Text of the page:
The Court of Appeal last month overturned a Court of Protection decision that it was in the best interests of a young woman with learning disabilities to undergo a termination of her pregnancy at 23 weeks gestation.
The case of AB while fact specific provides healthcare professionals with a reminder in two areas involving best interests decision-making:
- the importance of factoring in the wishes and feelings of P and other individuals, including the views of the Official Solicitor
- managing CoP applications in cases involving termination with regard to timing of applications
Some of you may be familiar with the facts of this case involving a pregnant 24-year-old woman with moderate learning difficulties and challenging behaviour. The NHS hospital responsible for AB’s antenatal care had carried out psychiatric and social assessments and concluded that it would be in AB’s best interests for the pregnancy to be terminated. CD, AB’s adoptive mother, was strongly opposed to the proposal on religious and cultural grounds and, as a consequence, the trust made an application to court.
The CoP made two declarations:
- AB lacked capacity to consent to the termination of her pregnancy; and
- It was in her best interests to undergo a termination.
CD, supported by the Official Solicitor who represented AB, appealed the CoP’s decision and the CoA set aside the declarations that would have permitted the termination to take place.
The decision: why did the CoA overturn the CoP’s decision?
A key theme is the requirement to consider P’s wishes and feelings.
It was the principle, successful ground of appeal that the High Court made a “significant omission” in not placing sufficient weight on AB’s wishes and feelings or on the views of CD, the social worker or the Official Solicitor.
In as much as AB understood the situation, she wanted to have her baby. Those closest to AB, including CD and her social worker, believed it to be in AB’s best interests to proceed with the pregnancy, as did the Official Solicitor.
The CoP’s conclusion as to what was in AB’s best interests was substantially anchored in the medical evidence. In the CoA’s view “medical evidence, without more, did not in itself convincingly demonstrate the need for such profound intervention.” While the CoP was entitled to take into account the fact that AB would be unable to care for her baby and to place weight on the traumatic effect on AB of having her baby taken from her, the Appeal Court concluded that it “went beyond what the evidence could support in finding that AB risked losing her baby and her home.”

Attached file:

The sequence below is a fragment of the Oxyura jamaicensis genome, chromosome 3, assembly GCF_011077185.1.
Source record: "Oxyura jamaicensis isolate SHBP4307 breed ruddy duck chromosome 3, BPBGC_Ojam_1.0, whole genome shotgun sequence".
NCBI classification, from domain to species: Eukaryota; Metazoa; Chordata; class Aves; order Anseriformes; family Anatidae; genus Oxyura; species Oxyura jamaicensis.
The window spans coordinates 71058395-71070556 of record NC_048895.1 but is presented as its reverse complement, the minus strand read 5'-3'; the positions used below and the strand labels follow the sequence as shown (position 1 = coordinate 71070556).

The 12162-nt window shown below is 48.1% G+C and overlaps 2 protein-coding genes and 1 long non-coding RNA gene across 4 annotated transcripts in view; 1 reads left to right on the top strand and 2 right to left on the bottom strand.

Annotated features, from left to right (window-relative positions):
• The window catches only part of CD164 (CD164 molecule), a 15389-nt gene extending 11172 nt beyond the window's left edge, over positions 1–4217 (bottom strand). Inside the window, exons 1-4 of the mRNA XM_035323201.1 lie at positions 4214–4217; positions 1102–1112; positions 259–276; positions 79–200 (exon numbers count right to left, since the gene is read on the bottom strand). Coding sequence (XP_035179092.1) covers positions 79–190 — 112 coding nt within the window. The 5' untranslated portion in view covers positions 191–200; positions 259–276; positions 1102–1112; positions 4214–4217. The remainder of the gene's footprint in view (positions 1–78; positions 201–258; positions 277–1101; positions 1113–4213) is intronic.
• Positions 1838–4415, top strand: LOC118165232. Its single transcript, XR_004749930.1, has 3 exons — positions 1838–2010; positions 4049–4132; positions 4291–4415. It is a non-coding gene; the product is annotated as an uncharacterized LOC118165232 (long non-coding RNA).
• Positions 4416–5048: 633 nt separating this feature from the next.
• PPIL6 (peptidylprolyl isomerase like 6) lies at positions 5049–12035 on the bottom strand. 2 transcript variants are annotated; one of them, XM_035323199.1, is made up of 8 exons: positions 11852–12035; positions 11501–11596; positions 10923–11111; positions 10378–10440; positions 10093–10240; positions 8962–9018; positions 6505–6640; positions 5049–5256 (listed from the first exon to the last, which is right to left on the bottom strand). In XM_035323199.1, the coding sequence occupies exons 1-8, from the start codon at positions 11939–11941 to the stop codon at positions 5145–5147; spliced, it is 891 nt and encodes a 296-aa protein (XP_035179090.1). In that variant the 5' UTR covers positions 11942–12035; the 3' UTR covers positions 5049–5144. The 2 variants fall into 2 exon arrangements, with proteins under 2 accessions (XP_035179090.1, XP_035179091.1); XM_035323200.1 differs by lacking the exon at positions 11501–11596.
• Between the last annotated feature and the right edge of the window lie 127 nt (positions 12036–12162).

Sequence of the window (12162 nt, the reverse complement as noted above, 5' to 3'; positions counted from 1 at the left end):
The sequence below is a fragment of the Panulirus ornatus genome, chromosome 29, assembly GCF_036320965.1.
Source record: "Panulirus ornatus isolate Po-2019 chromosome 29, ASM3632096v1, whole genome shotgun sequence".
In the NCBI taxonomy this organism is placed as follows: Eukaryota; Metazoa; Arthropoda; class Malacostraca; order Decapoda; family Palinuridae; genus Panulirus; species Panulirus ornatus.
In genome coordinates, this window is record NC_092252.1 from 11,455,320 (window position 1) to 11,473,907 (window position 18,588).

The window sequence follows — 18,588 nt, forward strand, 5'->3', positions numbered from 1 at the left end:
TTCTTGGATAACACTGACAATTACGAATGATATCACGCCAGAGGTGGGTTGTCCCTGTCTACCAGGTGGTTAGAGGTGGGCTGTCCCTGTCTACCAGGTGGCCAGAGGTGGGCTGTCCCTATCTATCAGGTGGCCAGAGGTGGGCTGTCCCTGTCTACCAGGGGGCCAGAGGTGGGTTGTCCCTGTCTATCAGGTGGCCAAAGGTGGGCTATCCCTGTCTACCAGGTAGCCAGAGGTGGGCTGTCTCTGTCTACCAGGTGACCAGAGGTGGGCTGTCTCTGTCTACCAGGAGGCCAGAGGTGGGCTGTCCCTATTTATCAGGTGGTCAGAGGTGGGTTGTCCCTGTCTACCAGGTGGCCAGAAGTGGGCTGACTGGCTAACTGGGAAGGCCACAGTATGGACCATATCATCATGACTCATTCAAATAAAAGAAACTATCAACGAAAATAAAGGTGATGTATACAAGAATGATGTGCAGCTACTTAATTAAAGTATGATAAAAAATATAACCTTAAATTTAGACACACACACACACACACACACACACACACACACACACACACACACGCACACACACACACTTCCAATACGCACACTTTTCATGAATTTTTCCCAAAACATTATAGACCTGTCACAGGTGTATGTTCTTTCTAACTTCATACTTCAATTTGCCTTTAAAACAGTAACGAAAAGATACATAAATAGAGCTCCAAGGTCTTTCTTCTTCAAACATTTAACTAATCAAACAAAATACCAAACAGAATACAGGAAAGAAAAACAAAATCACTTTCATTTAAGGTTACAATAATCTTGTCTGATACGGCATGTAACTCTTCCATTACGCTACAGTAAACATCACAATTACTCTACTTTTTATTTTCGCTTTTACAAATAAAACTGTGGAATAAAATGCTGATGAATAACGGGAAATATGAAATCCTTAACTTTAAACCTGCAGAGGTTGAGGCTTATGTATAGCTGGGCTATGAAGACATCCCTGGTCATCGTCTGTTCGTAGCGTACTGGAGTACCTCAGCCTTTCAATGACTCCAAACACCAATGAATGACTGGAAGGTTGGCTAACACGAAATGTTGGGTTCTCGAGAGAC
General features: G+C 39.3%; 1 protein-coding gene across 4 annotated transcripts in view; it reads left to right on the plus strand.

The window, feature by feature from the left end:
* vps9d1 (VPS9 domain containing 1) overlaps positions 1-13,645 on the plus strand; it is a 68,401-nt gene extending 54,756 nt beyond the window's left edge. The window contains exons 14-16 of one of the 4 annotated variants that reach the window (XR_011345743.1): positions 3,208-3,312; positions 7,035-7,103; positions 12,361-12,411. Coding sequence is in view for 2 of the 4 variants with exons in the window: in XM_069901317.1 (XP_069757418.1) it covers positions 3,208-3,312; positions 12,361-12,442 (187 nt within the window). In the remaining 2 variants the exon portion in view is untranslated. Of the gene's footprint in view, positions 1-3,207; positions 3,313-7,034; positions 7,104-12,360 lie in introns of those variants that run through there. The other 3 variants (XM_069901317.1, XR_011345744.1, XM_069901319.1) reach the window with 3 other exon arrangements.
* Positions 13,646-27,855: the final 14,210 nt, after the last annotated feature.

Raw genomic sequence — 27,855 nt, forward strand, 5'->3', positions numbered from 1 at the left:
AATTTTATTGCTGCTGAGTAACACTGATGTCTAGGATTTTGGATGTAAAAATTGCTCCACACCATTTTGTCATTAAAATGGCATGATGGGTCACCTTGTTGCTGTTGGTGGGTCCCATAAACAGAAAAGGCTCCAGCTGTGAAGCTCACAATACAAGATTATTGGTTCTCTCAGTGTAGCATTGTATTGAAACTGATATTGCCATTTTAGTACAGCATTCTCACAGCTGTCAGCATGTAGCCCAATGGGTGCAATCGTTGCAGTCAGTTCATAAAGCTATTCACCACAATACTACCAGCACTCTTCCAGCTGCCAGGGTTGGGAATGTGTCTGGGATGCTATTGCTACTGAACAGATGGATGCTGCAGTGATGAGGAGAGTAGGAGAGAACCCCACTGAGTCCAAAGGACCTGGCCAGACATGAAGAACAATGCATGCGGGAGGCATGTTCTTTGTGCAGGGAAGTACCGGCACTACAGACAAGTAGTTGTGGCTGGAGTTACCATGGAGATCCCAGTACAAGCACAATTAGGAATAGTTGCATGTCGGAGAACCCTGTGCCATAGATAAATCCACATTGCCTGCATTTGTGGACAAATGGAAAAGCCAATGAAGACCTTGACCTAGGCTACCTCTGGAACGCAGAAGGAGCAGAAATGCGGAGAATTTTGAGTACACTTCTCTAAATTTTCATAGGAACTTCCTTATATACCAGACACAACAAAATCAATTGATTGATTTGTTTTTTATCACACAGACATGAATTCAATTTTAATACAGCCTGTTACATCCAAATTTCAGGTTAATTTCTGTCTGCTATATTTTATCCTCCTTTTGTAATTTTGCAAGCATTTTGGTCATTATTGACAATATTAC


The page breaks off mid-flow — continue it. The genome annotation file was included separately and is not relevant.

The CoA concluded that “AB’s feelings were of importance and should have been factored into the balancing exercise alongside consideration of her wishes.”
The CoA’s concluding views are neatly summarised at paragraph 79 but make clear that the CoP had wrongly given insufficient weight to the non-medical factors in the case and while the views expressed by the doctors were “necessarily significantly predicated upon imponderables. In the end, the evidence taken as a whole was simply not sufficient to justify the profound invasion of AB's rights represented by the non-consensual termination of this advanced pregnancy.”
The case emphasises the importance of giving sufficient weight in the decision-making process to the wishes and feelings of P.
On a practical note, the CoA emphasised the need to make early applications in termination cases following the making of the “best interests” decision where there is a “potentially intractable divergence of views with the family”. The application should be made to the court urgently as this could always be subsequently withdrawn if agreement is reached with the patient’s family and the Official Solicitor.
Jill Mason, Partner and Head of Health & Care
Helen Burnell, Principal Associate
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